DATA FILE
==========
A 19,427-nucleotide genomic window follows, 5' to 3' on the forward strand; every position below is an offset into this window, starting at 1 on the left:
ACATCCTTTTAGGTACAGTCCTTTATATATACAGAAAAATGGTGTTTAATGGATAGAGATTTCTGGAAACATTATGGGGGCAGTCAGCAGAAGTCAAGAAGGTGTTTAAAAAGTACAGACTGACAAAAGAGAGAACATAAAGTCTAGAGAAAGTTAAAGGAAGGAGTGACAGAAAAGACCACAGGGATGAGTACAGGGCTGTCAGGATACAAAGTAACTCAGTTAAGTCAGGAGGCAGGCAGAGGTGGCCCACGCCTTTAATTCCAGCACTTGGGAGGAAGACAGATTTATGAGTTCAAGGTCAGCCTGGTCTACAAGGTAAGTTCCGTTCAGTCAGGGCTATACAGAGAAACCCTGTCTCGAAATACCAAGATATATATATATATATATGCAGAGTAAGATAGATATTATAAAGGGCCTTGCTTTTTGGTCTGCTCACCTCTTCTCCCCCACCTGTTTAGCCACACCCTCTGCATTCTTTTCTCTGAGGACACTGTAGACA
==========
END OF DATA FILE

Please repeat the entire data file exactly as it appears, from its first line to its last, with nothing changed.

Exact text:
A 19,427-nucleotide genomic window follows, 5' to 3' on the forward strand; every position below is an offset into this window, starting at 1 on the left:
ACATCCTTTTAGGTACAGTCCTTTATATATACAGAAAAATGGTGTTTAATGGATAGAGATTTCTGGAAACATTATGGGGGCAGTCAGCAGAAGTCAAGAAGGTGTTTAAAAAGTACAGACTGACAAAAGAGAGAACATAAAGTCTAGAGAAAGTTAAAGGAAGGAGTGACAGAAAAGACCACAGGGATGAGTACAGGGCTGTCAGGATACAAAGTAACTCAGTTAAGTCAGGAGGCAGGCAGAGGTGGCCCACGCCTTTAATTCCAGCACTTGGGAGGAAGACAGATTTATGAGTTCAAGGTCAGCCTGGTCTACAAGGTAAGTTCCGTTCAGTCAGGGCTATACAGAGAAACCCTGTCTCGAAATACCAAGATATATATATATATATATGCAGAGTAAGATAGATATTATAAAGGGCCTTGCTTTTTGGTCTGCTCACCTCTTCTCCCCCACCTGTTTAGCCACACCCTCTGCATTCTTTTCTCTGAGGACACTGTAGACA